UMaine ice hockey goalie enjoys athletic trainer stint in baseball’s Cape Cod League

Courtesy of Adelaide Weed
Courtesy of Adelaide Weed
University of Maine women's ice hockey goalie Carly Jackson (right), who served as the head athletic trainer for the Brewster Whitecaps in the Cape Cod League this summer, chats with Brewster infielder Cam Locklear during a game. Locklear is the shortstop at Liberty University in Virginia.
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The Cape Cod League is a breeding ground for major leaguers as some of the nation’s best college players participate in the wooden-bat league.
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During the winter, Carly Jackson tries to keep pucks out of the back of her net as the starting goaltender for the University of Maine women’s hockey team.

This summer, her job was to try to keep baseball players on the field as head athletic trainer for the Brewster Whitecaps of the prestigious Cape Cod League.

The Cape Cod League is a breeding ground for major leaguers as some of the nation’s best college players participate in the wooden-bat league.

“It was one of the best jobs of my life,” Jackson said. “They kept us pretty busy, but being able to spend every day on the baseball field working with elite athletes, it was a joy every day.

“I did my research on the league and I knew it would be a lot of fun but it even surpassed my expectations.”

The Amherst, Nova Scotia, native said the Cape Cod League players were not only talented, they also were driven to perform at their highest level in order to get noticed by pro scouts.

“And they took care of their bodies to make sure they were able to perform every day,” she said.

Jackson said she is grateful to former UMaine baseball assistant coach and Cape Cod League Hall of Famer John Schiffner, the league’s winningest coach, for helping her land the job with Brewster.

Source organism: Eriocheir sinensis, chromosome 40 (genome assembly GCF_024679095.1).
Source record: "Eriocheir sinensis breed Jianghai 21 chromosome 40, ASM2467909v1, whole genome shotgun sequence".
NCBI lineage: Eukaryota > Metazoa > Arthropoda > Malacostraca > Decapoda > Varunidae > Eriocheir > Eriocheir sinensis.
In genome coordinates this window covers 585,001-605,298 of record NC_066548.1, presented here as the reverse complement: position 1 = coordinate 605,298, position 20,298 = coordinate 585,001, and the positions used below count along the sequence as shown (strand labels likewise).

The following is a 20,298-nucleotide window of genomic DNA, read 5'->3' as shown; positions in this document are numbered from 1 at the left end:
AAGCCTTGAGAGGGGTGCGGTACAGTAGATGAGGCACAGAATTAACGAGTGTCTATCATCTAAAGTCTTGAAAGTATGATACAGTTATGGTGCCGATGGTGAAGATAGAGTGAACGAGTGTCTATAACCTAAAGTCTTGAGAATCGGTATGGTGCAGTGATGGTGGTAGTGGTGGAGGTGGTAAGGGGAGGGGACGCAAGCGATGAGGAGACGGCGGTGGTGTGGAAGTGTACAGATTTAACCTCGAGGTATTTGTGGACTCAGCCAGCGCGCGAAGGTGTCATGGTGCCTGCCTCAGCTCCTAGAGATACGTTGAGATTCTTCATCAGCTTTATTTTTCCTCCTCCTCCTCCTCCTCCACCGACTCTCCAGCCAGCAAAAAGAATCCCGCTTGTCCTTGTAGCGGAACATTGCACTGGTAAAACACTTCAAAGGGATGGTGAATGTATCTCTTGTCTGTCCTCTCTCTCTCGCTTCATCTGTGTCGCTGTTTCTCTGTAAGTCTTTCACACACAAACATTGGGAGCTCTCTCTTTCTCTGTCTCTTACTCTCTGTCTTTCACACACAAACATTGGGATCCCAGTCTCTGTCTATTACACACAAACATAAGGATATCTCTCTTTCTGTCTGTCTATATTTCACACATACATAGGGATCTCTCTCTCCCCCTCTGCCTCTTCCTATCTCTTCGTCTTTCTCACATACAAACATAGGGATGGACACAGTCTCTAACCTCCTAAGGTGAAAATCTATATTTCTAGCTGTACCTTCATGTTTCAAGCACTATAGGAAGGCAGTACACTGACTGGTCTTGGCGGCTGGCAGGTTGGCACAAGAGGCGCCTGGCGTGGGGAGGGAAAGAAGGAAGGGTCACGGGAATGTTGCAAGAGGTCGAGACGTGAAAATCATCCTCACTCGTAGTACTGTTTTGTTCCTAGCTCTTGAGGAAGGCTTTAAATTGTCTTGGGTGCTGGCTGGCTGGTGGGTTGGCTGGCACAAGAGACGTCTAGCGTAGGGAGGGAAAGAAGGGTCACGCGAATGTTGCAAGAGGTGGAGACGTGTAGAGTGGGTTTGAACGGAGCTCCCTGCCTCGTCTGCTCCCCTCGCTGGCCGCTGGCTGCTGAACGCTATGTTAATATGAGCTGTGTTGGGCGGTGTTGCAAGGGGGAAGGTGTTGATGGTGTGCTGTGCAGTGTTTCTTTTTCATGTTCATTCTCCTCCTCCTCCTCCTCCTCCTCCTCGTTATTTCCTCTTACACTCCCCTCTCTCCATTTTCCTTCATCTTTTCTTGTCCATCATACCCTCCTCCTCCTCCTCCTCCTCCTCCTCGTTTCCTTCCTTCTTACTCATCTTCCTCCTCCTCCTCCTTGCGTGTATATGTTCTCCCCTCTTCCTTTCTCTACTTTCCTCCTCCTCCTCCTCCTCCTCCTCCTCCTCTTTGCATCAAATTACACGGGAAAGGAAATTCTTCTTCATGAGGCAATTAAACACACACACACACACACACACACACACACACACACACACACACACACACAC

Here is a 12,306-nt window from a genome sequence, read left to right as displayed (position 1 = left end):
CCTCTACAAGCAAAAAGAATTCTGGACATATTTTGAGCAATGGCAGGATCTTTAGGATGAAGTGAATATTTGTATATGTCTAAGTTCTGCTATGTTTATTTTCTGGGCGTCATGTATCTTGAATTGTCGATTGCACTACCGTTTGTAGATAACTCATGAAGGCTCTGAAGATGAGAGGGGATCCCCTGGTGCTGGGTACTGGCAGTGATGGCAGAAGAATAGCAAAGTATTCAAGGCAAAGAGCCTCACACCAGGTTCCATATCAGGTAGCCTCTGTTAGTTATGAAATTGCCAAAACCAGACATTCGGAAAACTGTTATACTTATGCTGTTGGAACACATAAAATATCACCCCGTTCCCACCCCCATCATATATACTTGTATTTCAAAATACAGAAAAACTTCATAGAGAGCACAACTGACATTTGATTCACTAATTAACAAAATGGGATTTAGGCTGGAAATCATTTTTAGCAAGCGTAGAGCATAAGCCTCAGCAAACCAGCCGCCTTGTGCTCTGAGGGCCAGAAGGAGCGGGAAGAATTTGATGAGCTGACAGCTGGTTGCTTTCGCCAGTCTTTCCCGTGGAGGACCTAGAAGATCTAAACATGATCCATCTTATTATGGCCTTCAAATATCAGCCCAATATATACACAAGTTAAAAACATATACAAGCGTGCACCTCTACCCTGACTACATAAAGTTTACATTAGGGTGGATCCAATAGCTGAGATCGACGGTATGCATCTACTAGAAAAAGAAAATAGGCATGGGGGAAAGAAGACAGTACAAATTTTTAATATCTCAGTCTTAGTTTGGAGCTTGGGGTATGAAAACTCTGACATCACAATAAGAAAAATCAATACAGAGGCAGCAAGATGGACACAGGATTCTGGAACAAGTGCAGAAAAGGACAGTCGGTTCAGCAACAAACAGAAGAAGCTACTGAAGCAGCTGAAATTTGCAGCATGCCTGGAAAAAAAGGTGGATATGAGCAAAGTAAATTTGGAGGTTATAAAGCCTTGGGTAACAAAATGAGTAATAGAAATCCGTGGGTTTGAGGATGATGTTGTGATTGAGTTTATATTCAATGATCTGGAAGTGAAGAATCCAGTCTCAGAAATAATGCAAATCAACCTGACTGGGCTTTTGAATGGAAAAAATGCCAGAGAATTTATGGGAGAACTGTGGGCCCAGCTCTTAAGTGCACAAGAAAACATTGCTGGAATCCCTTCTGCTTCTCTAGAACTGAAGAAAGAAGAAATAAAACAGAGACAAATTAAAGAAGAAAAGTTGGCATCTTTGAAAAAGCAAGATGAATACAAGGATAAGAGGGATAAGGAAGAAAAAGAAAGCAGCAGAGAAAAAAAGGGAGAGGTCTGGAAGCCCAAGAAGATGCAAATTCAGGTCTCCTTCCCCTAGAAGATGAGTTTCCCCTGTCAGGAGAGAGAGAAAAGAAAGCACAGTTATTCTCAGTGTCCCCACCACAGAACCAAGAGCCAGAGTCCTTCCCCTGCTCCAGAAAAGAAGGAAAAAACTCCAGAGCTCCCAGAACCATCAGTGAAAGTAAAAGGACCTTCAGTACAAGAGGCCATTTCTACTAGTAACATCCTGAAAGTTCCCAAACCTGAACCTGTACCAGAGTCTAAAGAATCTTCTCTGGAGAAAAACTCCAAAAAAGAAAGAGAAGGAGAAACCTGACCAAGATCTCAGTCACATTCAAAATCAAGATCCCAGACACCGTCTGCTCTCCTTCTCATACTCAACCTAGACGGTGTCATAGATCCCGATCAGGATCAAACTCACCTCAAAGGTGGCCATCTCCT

As a student trainer at UMaine, she has worked with the Black Bear baseball team for several years.

“Our players love her,” UMaine baseball head coach Nick Derba said. “She is part of the team as far as we’re all concerned. She is incredibly intelligent.”

University of Maine head trainer Ryan Taylor said athletes tend to gravitate toward Jackson because her background as an athlete enables her to understand their concerns and she can sympathize with what they are going through.

“Coaches will tell you certain players have qualities you can’t teach. It’s the same thing in athletic training. You can’t teach people to be as observant and as intuitive as she is. She has that naturally,” Taylor said.

Jackson said her first inkling that she wanted to be an athletic trainer came while she was attending a game as a junior at Amherst Regional High School.

“I saw some medical personnel and thought that might be something I could be real good at it,” Jackson said.

She knew the University of Maine had an athletic training program and was recruited by UMaine for her goaltending so it was a natural fit.

“Once I started working [as a student trainer], I fell in love with it,” Jackson said.

Her hockey background is extensive but so is her baseball background.

Jackson will enter the upcoming UMaine hockey season with 90 games of college experience.

She has a career 33-43-11 record in goal with a 2.24 goals-against average and a .919 save percentage.

Jackson has seven career shutouts, including three last season, and owns the single-season record for wins by a goalie with 17 during the 2017-18 season. She was an All- Hockey East honorable mention.

As busy as she was this summer, she still worked out every day at a local gym to prepare for the hockey season.

Jackson’s long-term goal is to be a Major League baseball trainer.

“I’ve got some work to do first, but it is definitely in my sights,” said Jackson, a silver medalist for Team Canada at the International Ice Hockey Federation’s Under-18 World Hockey Championships.

“Working in the Cape Cod League is a precursor. It helped me realize this is something I want to do every day.”

Sue Falsone became the first woman to be named head athletic trainer of a franchise in any of America’s four major sports in 2011 when she landed the job with baseball’s Los Angeles Dodgers.

Nikki Huffman currently is the head trainer for the Toronto Blue Jays.

“C.J. has a resolve you don’t see in too many people,” Derba said. “She has a chance to do something very special. When she puts her mind to something, she can accomplish anything she wants.”

 



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